New Research on Hypothyroidism

Research News Staff
New Research on Hypothyroidism

Research Reveals Chiropractic May Help

A recent study revealed that a man suffering from hypothyroidism for several years found relief from his symptoms and was able to lower his medication following chiropractic care. The research reported in the Annals of Vertebral Subluxation Research, revealed dramatic improvement in the patient's health after visiting the chiropractor. “Research indicates that minor shifts in the structure of the spine may impact function, suggesting that these structural shifts may be a factor in a number of disorders. Structural shifts may lead to nerve obstruction and could possibly result in a host of health problems such as thyroid dysfunction.” stated Dr. Matthew McCoy, a chiropractor, public health researcher and editor of the journal that published the study. Other chiropractic researchers have reported on similar results and reviews of the scientific research reveal numerous other studies that have shown a similar connection. 

CLICK HERE to read the study

“It makes a lot of sense when you think about it” stated McCoy. “It’s reasonable to suggest that if you obstruct the nerves exiting the spine, the result of the obstruction can have far reaching implications on the functioning of the body. Through research reports like this we are finding that correcting these structural shifts reduces nerve obstruction, bringing about marked improvement in people who are experiencing a variety of maladies.” 

Ordinarily, people suffering from disorders such as hypothyroidism may be given medications to cover up their symptoms. Uncovering the cause of the problem is a much better strategy. One such cause is thought to be structural shifts in the spine - more commonly known as vertebral subluxations by doctors of chiropractic. These vertebral subluxations result in nerve obstruction. It’s these obstructions that may cause symptoms such as those seen in this study, and doctors of chiropractic correct these obstructions.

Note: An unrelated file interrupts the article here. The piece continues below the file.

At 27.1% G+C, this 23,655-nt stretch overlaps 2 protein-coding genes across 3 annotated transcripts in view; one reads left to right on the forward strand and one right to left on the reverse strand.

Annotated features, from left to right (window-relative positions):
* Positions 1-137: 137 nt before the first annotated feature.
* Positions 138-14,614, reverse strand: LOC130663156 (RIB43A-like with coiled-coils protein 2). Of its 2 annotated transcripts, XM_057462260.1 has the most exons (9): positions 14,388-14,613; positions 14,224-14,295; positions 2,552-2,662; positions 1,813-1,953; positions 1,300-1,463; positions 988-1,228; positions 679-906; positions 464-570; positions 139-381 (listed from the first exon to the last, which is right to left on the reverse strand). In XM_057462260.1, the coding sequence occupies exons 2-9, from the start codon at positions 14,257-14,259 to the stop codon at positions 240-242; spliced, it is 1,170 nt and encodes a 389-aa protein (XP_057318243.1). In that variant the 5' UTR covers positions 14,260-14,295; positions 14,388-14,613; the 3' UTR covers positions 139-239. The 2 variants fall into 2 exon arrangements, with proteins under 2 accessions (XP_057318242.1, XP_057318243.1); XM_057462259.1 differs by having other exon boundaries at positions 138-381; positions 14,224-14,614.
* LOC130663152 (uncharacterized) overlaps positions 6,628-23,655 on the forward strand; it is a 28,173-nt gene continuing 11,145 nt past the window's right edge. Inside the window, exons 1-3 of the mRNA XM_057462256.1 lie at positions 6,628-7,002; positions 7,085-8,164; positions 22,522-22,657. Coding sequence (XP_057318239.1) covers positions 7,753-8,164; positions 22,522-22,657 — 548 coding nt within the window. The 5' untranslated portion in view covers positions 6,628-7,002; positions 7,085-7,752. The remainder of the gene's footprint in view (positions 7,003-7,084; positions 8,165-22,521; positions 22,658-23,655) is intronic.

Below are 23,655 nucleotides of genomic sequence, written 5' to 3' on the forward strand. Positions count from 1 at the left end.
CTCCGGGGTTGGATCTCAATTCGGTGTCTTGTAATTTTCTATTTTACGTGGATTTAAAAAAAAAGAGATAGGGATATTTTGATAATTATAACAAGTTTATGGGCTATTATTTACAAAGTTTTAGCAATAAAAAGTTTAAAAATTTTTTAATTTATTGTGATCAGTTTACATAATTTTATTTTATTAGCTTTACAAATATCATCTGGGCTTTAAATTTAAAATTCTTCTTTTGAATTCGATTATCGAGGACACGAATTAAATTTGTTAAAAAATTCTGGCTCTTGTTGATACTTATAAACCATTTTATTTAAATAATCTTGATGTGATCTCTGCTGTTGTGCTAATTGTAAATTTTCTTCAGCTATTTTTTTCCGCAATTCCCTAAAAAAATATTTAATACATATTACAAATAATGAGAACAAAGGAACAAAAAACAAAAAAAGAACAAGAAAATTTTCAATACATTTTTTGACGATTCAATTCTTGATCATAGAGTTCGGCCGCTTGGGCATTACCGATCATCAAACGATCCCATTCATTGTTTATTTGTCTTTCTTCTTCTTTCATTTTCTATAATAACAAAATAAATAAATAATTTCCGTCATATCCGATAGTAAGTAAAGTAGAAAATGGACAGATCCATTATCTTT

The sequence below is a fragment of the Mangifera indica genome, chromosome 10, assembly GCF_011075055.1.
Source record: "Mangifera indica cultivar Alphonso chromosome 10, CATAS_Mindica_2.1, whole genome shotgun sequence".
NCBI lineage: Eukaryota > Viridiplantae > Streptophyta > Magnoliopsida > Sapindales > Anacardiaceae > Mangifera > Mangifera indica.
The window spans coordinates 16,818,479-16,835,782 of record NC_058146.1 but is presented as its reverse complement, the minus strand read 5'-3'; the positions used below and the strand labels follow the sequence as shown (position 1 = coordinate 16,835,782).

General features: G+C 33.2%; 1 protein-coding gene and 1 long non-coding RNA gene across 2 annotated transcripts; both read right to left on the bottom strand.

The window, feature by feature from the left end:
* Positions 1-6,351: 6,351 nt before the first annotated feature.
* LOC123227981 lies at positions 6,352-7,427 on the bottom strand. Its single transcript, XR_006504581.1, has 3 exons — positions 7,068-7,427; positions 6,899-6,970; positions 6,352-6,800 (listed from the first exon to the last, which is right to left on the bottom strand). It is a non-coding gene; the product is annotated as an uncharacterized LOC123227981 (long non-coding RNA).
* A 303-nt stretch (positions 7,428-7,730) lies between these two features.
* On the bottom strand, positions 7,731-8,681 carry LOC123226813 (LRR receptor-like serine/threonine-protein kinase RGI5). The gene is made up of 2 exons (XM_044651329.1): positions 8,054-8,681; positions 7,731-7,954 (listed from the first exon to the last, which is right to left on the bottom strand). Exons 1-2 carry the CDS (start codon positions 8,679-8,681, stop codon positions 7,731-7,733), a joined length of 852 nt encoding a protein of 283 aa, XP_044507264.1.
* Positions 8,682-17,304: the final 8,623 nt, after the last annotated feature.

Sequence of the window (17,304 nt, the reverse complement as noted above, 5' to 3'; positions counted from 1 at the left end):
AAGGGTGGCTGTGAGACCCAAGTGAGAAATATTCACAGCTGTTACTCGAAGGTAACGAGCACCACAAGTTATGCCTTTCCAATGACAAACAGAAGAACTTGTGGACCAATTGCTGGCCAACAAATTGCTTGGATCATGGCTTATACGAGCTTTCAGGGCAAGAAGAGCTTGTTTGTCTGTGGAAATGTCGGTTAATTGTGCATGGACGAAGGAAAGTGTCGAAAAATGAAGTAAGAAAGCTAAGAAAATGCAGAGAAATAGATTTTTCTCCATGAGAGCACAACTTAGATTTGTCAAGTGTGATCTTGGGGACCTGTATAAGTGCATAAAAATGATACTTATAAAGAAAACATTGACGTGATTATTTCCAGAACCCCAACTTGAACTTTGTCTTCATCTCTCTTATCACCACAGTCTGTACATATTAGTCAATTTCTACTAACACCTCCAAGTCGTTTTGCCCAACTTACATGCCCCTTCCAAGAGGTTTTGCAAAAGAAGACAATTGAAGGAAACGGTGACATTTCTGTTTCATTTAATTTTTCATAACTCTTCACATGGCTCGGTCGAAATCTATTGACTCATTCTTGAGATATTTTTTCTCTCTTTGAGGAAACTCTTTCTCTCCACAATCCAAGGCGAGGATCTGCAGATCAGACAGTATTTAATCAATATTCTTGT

The patient reported on in the study was a 49-year-old man with neck, back, and shoulder pain as well low energy, fatigue and slurred speech. He was previously diagnosed with hypothyroidism and place on Synthroid. 

The chiropractor examined the man, took x-rays and found significant structural shifts in his neck, mid back, low back and pelvis. He had a loss of the normal curve in his neck. These structural shifts can lead to obstruction of the nerves and it is this obstruction, called vertebral subluxations, that chiropractors correct. 

After instituting chiropractic care the patient experienced resolution of his pain, his energy, fatigue and speech improved, he was able to lower his medication dosage and the curve in his neck improved.  

According to McCoy, these results suggest a possible link between thyroid function and spinal subluxations.  Correcting the subluxations through the use of specific chiropractic adjustments are believed to have returned this man's function to normal. 

The authors call for further research on chiropractic and thyroid function.    


Contact Information: 

Matthew McCoy DC, MPH

Annals of Vertebral Subluxation Research

McCoy Press